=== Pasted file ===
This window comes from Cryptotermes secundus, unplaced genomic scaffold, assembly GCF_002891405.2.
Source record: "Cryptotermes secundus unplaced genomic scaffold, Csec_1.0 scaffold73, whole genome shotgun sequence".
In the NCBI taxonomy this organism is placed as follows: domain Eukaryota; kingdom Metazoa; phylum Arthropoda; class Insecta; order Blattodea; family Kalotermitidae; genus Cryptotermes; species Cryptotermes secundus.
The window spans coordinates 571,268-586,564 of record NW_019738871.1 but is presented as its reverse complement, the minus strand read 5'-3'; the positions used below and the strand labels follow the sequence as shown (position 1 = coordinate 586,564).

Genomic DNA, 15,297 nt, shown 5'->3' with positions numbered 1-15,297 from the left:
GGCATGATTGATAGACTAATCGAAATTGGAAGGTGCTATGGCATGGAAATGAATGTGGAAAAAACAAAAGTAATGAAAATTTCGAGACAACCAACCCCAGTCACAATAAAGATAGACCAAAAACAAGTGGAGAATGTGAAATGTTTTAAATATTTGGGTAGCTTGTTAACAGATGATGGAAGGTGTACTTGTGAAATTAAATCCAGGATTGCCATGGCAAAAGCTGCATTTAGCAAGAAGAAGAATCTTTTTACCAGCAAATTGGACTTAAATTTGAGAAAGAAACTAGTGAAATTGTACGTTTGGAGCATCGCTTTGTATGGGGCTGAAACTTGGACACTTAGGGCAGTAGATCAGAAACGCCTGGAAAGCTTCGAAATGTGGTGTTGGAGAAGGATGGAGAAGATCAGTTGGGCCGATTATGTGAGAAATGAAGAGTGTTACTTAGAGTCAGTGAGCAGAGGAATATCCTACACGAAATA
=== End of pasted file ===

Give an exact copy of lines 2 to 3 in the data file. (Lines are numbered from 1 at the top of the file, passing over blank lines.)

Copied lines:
Source record: "Cryptotermes secundus unplaced genomic scaffold, Csec_1.0 scaffold73, whole genome shotgun sequence".
In the NCBI taxonomy this organism is placed as follows: domain Eukaryota; kingdom Metazoa; phylum Arthropoda; class Insecta; order Blattodea; family Kalotermitidae; genus Cryptotermes; species Cryptotermes secundus.